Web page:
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The Weasel
by [?]

Accordingly, I came back on the morrow, and fell to work vigorously. I soon had quite a large excavation; I found the bank a labyrinth of passages, with here and there a large chamber. One of the latter I struck only six inches under the surface, by making a fresh breach a few feet away.

While I was leaning upon my shovel-handle and recovering my breath, I heard some light-footed creature tripping over the leaves above me just out of view, which I fancied might be a squirrel. Presently I heard the bay of a hound and the yelp of a cur, and then knew that a rabbit had passed near me. The dogs came hurrying after, with a great rumpus, and then presently the hunters followed. The dogs remained barking not many rods south of me on the edge of the swamp, and I knew the rabbit had run to hole. For half an hour or more I heard the hunters at work there, digging their game out; then they came along and discovered me at my work. They proved to be an old trapper and woodsman and his son. I told them what I was in quest of. “A mountain weasel,” said the old man. “Seven or eight years ago I used to set deadfalls for rabbits just over there, and the game was always partly eaten up. It must have been this weasel that visited my traps.” So my game was evidently an old resident of the place. This swamp, maybe, had been his hunting-ground for many years, and he had added another hall to his dwelling each year. After further digging, I struck at least one of his banqueting halls, a cavity about the size of one’s hat, arched over by a network of fine tree-roots. The occupant evidently lodged or rested here also. There was a warm, dry nest, made of leaves and the fur of mice and moles. I took out two or three handfuls. In finding this chamber I had followed one of the tunnels around till it brought me within a foot of the original entrance. A few inches to one side of this cavity there was what I took to be a back alley where the weasel threw his waste; there were large masses of wet, decaying fur here, and fur pellets such as are regurgitated by hawks and owls. In the nest there was the tail of a flying squirrel, showing that the weasel sometimes had this game for supper or dinner.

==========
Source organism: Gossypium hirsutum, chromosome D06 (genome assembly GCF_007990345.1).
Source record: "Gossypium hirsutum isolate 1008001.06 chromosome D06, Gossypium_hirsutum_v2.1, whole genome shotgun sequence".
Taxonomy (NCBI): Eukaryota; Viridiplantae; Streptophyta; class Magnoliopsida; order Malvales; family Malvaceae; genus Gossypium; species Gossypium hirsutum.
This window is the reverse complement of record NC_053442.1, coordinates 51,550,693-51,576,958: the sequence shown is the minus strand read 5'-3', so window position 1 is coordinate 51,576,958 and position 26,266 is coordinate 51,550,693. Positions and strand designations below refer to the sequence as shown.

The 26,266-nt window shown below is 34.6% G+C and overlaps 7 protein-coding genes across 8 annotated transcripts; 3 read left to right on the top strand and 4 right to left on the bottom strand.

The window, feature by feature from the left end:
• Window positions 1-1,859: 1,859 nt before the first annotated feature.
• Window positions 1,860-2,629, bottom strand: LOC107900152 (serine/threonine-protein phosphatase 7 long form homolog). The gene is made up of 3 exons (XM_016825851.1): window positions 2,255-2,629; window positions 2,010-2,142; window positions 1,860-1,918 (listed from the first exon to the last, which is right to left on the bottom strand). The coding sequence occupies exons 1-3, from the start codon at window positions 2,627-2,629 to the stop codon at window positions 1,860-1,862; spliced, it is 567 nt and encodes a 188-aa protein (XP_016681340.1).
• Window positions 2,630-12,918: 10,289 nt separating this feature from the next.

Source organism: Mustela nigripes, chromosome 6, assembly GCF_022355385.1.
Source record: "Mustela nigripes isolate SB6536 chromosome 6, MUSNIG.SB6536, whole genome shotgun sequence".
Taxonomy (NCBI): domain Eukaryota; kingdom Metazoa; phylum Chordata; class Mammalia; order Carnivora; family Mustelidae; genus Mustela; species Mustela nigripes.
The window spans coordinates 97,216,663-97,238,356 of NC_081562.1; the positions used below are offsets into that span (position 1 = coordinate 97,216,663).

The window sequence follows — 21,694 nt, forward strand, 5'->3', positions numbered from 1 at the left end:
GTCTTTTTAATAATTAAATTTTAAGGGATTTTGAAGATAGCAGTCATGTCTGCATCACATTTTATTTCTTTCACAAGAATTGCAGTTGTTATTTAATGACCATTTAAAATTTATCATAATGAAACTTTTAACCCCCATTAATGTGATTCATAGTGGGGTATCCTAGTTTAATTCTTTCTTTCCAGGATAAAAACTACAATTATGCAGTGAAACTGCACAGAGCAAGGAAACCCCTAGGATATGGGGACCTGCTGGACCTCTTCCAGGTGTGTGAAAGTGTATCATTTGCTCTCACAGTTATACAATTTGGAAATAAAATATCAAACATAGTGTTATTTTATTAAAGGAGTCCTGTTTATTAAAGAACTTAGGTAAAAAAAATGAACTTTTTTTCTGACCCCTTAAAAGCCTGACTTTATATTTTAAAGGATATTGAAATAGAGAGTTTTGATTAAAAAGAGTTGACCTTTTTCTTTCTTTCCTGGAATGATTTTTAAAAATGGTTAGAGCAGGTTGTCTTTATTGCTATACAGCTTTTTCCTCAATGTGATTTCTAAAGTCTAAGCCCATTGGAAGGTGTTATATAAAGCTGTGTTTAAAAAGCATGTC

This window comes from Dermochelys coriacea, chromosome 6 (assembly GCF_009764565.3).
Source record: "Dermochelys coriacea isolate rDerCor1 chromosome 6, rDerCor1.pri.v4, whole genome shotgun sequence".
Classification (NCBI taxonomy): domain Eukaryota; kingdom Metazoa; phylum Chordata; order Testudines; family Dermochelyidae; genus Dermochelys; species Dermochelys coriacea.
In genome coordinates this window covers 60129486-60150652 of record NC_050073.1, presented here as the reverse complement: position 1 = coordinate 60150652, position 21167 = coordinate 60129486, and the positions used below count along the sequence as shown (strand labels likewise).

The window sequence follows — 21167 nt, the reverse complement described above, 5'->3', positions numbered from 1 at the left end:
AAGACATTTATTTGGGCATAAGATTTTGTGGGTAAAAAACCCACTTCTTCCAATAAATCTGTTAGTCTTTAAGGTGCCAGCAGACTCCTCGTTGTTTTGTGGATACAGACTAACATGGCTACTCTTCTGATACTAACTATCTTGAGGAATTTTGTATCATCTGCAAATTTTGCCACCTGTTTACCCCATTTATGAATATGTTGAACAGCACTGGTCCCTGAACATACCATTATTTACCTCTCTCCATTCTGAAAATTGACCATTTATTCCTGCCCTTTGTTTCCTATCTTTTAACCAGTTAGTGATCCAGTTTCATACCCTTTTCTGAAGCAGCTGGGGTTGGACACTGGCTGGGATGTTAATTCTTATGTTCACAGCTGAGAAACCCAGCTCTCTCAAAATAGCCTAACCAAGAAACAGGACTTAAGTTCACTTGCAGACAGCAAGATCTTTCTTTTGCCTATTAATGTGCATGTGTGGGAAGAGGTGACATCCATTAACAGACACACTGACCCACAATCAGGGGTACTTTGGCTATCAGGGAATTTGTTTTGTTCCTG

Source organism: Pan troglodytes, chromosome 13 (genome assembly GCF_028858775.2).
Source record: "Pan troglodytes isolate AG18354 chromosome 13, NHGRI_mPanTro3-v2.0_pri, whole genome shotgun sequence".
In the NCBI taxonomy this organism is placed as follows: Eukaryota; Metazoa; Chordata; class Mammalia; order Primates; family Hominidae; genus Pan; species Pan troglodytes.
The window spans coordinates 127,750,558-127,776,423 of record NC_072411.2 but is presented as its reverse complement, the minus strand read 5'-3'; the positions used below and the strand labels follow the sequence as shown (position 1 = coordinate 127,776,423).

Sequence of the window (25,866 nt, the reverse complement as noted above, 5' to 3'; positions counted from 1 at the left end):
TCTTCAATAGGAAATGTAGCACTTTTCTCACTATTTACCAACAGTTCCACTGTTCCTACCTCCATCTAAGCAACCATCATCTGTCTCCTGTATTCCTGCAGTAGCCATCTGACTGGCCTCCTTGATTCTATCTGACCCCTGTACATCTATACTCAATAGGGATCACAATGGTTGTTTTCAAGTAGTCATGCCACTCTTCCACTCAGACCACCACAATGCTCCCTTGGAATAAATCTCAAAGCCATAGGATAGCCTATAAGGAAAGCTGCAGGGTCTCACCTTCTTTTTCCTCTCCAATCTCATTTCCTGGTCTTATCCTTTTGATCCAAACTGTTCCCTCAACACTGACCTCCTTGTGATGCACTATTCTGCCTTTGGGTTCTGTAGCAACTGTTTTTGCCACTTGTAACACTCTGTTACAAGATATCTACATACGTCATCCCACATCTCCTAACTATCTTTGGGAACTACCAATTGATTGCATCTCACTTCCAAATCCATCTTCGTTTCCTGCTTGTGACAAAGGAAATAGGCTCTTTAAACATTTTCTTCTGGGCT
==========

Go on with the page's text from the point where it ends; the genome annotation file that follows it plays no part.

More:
I continued my digging with renewed energy; I should yet find the grand depot where all these passages centred; but the farther I excavated, the more complex and baffling the problem became; the ground was honeycombed with passages. What enemy has this weasel, I said to myself, that he should provide so many ways of escape, that he should have a back door at every turn? To corner him would be impossible; to be lost in his fortress was like being lost in Mammoth Cave. How he could bewilder his pursuer by appearing now at this door, now at that; now mocking him from the attic, now defying him from the cellar! So far, I had discovered but one entrance; but some of the chambers were so near the surface that it looked as if the planner had calculated upon an emergency when he might want to reach daylight quickly in a new place.

Finally I paused, rested upon my shovel a while, eased my aching back upon the ground, and then gave it up, feeling as I never had before the force of the old saying, that you cannot catch a weasel asleep. I had made an ugly hole in the bank, had handled over two or three times a ton or more of earth, and was apparently no nearer the weasel and his store of mice than when I began.